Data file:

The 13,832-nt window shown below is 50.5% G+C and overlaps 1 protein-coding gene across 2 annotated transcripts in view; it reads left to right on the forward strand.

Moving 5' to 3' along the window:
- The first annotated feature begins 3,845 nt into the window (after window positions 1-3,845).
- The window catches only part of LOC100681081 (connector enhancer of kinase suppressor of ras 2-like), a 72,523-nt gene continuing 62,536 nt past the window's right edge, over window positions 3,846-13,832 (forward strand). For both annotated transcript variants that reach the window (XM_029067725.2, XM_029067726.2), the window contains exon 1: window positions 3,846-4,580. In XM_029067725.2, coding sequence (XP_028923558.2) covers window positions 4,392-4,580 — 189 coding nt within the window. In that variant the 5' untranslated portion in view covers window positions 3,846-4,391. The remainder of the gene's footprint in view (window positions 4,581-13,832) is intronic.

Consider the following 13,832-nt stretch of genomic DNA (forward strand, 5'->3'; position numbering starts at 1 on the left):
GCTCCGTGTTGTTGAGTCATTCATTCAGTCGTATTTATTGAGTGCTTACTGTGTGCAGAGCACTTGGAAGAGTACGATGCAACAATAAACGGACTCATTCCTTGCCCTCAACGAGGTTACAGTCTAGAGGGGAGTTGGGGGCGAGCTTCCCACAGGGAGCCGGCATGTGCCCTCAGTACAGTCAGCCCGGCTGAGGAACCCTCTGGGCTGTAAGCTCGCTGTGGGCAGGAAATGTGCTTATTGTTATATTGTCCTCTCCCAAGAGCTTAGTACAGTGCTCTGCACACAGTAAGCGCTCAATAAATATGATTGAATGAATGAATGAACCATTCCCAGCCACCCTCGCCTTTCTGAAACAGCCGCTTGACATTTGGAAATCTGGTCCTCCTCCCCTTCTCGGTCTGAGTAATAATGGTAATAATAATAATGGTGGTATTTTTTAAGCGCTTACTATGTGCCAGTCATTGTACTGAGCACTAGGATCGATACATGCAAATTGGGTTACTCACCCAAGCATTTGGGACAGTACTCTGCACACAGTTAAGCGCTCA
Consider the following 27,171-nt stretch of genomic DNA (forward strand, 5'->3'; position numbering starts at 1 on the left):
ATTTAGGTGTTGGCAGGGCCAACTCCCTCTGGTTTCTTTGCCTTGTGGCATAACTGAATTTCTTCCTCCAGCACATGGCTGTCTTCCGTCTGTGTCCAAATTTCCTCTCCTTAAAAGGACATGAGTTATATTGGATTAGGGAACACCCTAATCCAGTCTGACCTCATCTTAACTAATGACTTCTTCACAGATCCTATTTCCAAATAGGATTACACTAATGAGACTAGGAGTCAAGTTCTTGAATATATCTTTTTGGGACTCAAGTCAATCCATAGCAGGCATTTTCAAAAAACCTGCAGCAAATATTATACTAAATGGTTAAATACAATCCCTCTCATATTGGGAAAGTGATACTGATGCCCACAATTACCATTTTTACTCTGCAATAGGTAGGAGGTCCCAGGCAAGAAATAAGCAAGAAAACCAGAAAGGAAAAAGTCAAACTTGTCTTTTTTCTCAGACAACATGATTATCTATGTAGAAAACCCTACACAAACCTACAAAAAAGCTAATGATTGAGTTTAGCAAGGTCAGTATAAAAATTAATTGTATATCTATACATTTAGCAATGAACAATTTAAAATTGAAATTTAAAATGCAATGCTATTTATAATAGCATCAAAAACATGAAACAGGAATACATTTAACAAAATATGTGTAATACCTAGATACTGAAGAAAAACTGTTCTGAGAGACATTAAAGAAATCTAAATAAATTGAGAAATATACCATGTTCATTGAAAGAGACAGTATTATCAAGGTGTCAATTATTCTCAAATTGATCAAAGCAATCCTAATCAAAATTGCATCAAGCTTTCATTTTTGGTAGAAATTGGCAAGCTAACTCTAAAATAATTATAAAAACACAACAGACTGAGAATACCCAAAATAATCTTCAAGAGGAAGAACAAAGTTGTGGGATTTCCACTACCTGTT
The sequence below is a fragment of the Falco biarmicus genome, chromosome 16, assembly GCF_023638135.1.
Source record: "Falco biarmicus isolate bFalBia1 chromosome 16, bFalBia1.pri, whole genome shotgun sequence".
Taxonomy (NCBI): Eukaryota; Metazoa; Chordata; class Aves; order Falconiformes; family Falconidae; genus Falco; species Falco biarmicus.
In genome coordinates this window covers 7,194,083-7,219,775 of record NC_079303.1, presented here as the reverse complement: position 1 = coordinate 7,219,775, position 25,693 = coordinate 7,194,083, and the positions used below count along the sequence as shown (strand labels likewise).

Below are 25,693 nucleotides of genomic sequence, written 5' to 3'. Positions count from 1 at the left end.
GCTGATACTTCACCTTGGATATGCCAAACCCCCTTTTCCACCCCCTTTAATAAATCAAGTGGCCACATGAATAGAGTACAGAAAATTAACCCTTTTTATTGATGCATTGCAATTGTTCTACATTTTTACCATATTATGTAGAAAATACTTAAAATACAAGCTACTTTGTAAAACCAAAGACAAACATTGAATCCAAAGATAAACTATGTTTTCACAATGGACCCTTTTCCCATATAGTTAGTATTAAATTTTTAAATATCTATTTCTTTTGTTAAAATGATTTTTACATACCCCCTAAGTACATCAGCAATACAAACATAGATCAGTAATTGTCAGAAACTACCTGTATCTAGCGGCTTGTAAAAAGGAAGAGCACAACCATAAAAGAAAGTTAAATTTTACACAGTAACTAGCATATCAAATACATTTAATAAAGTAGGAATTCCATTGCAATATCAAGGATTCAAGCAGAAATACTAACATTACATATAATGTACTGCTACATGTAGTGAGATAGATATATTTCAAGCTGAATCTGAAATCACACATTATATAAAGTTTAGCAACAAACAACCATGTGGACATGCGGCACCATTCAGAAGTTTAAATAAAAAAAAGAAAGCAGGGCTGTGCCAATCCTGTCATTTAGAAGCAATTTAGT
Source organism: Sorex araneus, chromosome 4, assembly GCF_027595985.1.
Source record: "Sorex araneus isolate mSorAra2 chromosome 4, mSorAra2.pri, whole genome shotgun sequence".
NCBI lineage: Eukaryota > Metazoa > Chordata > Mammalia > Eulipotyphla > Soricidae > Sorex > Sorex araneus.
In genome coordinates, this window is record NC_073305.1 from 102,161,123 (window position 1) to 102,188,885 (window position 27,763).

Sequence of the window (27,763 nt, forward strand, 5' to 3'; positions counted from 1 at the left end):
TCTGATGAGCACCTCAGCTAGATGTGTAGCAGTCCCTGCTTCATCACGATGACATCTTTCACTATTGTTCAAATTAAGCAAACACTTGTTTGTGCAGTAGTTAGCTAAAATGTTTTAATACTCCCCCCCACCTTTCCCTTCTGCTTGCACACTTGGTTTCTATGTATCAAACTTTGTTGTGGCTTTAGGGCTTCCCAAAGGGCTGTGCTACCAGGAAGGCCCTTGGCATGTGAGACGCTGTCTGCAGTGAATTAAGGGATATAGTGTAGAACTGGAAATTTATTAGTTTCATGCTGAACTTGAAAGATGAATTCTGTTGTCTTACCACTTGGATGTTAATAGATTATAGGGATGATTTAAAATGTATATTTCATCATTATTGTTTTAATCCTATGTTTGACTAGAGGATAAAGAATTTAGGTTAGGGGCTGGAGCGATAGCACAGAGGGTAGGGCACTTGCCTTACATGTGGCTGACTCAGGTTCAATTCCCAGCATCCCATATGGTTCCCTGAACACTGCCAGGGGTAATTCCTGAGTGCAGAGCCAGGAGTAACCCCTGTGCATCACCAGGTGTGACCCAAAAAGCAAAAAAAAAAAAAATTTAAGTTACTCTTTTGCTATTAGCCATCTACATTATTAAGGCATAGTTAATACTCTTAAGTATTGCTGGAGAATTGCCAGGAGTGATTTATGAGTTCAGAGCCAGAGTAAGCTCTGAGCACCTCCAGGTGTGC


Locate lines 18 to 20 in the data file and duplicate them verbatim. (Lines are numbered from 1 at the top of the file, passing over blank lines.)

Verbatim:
In genome coordinates, this window is record NC_073305.1 from 102,161,123 (window position 1) to 102,188,885 (window position 27,763).

Sequence of the window (27,763 nt, forward strand, 5' to 3'; positions counted from 1 at the left end):
TCTGATGAGCACCTCAGCTAGATGTGTAGCAGTCCCTGCTTCATCACGATGACATCTTTCACTATTGTTCAAATTAAGCAAACACTTGTTTGTGCAGTAGTTAGCTAAAATGTTTTAATACTCCCCCCCACCTTTCCCTTCTGCTTGCACACTTGGTTTCTATGTATCAAACTTTGTTGTGGCTTTAGGGCTTCCCAAAGGGCTGTGCTACCAGGAAGGCCCTTGGCATGTGAGACGCTGTCTGCAGTGAATTAAGGGATATAGTGTAGAACTGGAAATTTATTAGTTTCATGCTGAACTTGAAAGATGAATTCTGTTGTCTTACCACTTGGATGTTAATAGATTATAGGGATGATTTAAAATGTATATTTCATCATTATTGTTTTAATCCTATGTTTGACTAGAGGATAAAGAATTTAGGTTAGGGGCTGGAGCGATAGCACAGAGGGTAGGGCACTTGCCTTACATGTGGCTGACTCAGGTTCAATTCCCAGCATCCCATATGGTTCCCTGAACACTGCCAGGGGTAATTCCTGAGTGCAGAGCCAGGAGTAACCCCTGTGCATCACCAGGTGTGACCCAAAAAGCAAAAAAAAAAAAAATTTAAGTTACTCTTTTGCTATTAGCCATCTACATTATTAAGGCATAGTTAATACTCTTAAGTATTGCTGGAGAATTGCCAGGAGTGATTTATGAGTTCAGAGCCAGAGTAAGCTCTGAGCACCTCCAGGTGTGC